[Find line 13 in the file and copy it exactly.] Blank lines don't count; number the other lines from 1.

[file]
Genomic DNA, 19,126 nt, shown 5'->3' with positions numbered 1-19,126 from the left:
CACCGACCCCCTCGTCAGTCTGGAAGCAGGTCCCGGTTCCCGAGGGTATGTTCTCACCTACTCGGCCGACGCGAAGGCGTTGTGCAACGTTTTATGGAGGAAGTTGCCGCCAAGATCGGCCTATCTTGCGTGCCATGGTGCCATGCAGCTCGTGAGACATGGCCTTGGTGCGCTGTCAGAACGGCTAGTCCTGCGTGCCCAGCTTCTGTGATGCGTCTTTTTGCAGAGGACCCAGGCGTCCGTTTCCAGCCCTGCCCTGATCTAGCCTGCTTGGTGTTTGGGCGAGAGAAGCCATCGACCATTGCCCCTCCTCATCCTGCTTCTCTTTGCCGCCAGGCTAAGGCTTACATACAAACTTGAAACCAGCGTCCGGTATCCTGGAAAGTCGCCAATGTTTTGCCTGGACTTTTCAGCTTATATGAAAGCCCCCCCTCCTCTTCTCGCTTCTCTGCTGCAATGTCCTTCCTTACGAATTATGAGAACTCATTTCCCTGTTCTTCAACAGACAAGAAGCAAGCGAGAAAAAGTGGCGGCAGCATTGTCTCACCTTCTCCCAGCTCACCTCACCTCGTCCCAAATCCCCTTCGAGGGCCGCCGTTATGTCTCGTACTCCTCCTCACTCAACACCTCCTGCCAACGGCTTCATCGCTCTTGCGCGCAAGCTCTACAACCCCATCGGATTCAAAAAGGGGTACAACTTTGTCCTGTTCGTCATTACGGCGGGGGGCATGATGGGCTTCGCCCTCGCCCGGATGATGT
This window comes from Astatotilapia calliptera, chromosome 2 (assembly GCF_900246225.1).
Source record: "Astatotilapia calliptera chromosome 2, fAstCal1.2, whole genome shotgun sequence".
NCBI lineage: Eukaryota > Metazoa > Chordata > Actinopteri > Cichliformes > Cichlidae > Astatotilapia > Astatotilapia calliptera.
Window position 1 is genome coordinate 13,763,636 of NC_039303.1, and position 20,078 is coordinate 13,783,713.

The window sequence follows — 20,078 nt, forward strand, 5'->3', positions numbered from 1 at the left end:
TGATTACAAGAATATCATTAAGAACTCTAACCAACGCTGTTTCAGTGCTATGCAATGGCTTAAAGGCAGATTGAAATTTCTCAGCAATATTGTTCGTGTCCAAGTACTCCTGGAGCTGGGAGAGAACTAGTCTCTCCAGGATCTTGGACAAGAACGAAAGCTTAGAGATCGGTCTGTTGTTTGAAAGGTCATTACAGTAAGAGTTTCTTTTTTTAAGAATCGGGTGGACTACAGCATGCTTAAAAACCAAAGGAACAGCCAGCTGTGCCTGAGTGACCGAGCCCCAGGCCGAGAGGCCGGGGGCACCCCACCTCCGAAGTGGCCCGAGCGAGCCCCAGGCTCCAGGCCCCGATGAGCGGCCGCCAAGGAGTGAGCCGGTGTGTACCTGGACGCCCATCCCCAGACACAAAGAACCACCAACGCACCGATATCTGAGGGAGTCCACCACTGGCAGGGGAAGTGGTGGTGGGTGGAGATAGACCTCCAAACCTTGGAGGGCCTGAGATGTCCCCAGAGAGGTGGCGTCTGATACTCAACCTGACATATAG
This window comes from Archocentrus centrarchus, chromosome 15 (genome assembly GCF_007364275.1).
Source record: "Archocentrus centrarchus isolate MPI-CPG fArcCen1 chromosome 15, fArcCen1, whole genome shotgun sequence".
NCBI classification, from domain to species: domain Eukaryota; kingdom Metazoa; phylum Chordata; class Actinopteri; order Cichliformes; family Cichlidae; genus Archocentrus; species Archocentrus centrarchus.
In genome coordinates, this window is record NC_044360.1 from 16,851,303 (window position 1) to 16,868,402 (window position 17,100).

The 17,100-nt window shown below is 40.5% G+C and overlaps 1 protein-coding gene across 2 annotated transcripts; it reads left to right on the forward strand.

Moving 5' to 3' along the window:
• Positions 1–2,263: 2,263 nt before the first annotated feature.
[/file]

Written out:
The 17,100-nt window shown below is 40.5% G+C and overlaps 1 protein-coding gene across 2 annotated transcripts; it reads left to right on the forward strand.